As viewers watched this dramatic bit of video, they heard Mike McCoy. Nowhere was McCoy identified as IBM’s lawyer. His talking head was captioned Patent Attorney. McCoy said a 3174’s failure would stop a network, presumably one that makes rescue operations possible. Next, reporter Collins talked about circuit board counterfeiters infiltrating the 3174 business. Thus, the broadcast’s implication was that a faulty 3174 – faulty because it contains a counterfeit circuit board – can lead to a loss of life. Collins completed all the video for his first story including the interview with McCoy – on Thursday, October 15. That was a full day before computer dealer Cullars got sued. Cullars was not interviewed by anyone from WCNC television the day the video was recorded, nor on the next, when IBM filed suit. Cullars finally got his moment bef
ore the cameras the following Monday, October 19. In the news broadcast, WCNC omitted relevant facts that would have undermined the drama of the story. Reporter Collins knew that the local 911 agencies whose activities were shown use redundant 3174s to protect against failure. Collins did not report whether the local emergency services bought equipment directly from IBM or from a used equipment dealer. Nor did he report whether the local 911 operation’s 3174s were equipped with the circuits in the suit feature 3100. And, despite his willingness to accept McCoy’s assertions about 3174s, Collins did not know whether IBM had found even one secondhand 3174/3100 with reworked circuit boards at any 911 service. None is mentioned in IBM’s suit. In the news broadcast, IBM’s lawyer said a single 3174 failure would absolutely bring down a whole network. This statement is patently false. Not many IBM systems have only one 3174. Even if they did, the failure of a reworked feature board that supports no more than half the terminals would not necessarily disable the rest of the machine. The most mysterious aspect of the situation is the way the first news story, which did not include defendant Cullars, got on the air. After reporter Collins completed the first news segment, he waited for a call from IBM’s law firm saying the litigation had begun. It never came.
Waiting for a call
But while Collins was waiting for a call about the filing, Bob Page of IBM’s public relations department was pressing for coverage of the suit at the Charlotte Business Journal. The Business Journal closes its weekly issue early Thursday, before the suit would be filed. Page tried to persuade editor Skoog that it would be OK to run the story immediately because it would be true on Friday when the paper hit the streets. Skoog declined, and reporter Kathy Payton’s piece, which was held until it could include an assertion of innocence from defendant Cullars, ran on October 26. When the suit was filed on Friday, WCNC reporter Collins wasn’t told. At the end of his working day, about 5:30 pm, he left. He told news producer George Schellinger – whose job it was to see that the evening news show fitted together properly – as well as another colleague in the news department, that the tape shouldn’t be run yet for two reasons: the suit had not been filed (as far as Collins knew) and the local defendant, Cullars, hadn’t been contacted for his reaction to the suit. About 9.30 pm, according to reporter Collins, someone from the Bell, Seltzer law firm called WCNC’s news department and said that the suit had been filed. Somebody from the station tried to contact Collins, but reached only his answering machine. The station’s news director, Ken Middleton, wasn’t available either; he seems to have gone out of town for the weekend. But producer Schellinger took Collins’ tape and wove it into the 11.00pm news programme. The rest became history.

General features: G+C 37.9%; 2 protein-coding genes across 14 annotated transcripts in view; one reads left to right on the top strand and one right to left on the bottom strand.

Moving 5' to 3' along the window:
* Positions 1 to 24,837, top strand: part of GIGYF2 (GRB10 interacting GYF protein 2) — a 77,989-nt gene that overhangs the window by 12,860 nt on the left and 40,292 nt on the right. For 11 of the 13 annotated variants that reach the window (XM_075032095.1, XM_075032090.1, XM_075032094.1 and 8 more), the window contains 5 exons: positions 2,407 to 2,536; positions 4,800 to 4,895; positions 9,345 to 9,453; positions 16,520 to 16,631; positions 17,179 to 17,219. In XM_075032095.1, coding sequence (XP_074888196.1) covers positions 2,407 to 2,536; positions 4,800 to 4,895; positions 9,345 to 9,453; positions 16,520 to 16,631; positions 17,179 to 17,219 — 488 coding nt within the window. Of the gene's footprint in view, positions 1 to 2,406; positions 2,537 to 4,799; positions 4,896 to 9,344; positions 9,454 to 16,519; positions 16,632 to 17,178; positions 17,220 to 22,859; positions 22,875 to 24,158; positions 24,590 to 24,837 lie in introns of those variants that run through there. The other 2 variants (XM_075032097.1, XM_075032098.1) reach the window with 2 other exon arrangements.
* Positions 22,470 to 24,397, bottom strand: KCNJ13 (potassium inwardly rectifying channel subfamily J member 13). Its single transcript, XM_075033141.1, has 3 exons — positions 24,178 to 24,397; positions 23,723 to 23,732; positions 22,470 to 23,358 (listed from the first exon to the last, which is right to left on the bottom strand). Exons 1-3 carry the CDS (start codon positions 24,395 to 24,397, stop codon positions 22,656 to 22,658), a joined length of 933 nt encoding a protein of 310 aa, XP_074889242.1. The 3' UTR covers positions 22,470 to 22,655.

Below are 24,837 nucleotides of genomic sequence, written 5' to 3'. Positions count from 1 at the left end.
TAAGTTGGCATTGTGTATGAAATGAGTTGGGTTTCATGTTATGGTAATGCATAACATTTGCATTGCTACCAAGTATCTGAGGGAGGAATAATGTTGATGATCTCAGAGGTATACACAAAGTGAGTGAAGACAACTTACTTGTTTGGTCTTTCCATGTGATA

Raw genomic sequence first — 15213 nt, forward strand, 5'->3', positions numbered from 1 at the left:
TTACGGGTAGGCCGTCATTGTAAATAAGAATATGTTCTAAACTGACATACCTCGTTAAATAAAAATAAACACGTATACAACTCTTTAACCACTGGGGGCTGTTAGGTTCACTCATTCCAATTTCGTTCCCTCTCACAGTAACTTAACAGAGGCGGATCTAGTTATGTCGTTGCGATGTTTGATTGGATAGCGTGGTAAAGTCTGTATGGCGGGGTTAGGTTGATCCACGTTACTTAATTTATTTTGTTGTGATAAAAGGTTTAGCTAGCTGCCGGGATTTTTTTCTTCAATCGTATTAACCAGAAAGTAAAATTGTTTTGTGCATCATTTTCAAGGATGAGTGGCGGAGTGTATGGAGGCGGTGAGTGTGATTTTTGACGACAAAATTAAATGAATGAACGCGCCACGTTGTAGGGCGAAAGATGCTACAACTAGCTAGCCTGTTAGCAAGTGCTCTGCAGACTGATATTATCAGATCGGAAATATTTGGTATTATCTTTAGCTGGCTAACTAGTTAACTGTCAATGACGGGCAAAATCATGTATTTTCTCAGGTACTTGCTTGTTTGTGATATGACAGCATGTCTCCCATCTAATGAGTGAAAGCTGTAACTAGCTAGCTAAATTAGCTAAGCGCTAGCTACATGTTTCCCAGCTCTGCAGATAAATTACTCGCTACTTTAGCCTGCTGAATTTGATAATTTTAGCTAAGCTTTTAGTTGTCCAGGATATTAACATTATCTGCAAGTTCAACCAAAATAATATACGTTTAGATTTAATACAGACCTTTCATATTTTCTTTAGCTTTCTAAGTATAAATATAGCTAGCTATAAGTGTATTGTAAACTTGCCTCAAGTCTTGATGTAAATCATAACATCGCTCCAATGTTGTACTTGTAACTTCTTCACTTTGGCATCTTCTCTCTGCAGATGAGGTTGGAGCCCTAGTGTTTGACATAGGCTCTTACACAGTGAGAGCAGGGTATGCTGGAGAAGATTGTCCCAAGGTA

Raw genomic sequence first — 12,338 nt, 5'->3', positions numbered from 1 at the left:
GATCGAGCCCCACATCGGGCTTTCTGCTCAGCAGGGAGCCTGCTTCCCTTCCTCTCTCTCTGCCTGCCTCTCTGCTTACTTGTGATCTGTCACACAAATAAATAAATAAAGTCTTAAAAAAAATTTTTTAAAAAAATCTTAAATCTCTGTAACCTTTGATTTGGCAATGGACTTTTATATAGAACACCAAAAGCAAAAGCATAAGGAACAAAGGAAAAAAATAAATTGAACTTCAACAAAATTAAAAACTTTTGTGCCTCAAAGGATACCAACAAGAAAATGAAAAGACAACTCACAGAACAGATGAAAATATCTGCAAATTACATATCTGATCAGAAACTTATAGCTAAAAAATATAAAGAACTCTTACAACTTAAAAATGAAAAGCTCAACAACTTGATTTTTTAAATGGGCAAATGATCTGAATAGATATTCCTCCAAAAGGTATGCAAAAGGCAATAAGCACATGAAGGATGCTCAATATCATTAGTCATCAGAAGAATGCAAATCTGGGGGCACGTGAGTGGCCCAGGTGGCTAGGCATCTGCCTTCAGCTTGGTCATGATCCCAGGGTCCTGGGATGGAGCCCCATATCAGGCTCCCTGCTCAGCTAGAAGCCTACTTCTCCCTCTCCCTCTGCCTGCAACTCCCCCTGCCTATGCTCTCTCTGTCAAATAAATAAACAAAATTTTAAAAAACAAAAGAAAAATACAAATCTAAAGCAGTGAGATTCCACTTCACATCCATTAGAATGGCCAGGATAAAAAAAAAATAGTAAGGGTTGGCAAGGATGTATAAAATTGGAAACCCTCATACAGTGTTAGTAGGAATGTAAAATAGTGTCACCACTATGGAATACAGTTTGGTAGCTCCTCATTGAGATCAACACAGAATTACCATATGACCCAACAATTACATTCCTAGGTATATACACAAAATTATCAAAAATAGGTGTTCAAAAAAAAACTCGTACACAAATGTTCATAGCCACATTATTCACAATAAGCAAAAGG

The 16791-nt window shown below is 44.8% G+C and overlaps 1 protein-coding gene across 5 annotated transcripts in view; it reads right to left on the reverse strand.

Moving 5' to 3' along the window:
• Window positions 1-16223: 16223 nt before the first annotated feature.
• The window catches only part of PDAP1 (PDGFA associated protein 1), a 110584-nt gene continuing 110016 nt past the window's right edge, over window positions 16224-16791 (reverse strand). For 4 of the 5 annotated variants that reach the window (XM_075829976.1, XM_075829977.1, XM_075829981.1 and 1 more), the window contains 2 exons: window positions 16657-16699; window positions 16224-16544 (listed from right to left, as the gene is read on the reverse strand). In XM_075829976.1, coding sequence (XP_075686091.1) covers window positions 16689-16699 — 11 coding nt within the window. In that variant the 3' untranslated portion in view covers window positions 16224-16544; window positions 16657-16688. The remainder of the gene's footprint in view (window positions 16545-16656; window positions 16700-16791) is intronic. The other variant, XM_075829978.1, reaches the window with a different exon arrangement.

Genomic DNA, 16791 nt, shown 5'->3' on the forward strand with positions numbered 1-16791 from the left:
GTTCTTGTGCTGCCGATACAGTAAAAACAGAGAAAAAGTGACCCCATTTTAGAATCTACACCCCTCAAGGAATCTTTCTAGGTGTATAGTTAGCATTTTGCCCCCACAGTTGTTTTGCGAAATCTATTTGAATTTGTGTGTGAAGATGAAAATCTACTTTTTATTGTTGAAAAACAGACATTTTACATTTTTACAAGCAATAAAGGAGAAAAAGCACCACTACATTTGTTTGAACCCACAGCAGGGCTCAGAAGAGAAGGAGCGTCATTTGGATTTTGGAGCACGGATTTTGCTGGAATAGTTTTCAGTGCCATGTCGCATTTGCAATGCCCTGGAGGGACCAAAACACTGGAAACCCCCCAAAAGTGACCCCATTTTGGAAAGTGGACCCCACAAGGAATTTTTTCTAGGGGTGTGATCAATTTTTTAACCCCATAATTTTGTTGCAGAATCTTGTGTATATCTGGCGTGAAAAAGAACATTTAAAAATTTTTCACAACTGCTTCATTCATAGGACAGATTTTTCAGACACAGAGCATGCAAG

Copyright (C) Technology News of America Co Inc; from Infoperspectives International, December 1992, published by Technology News Ltd, 110 Gloucester Ave, London NW1 8JA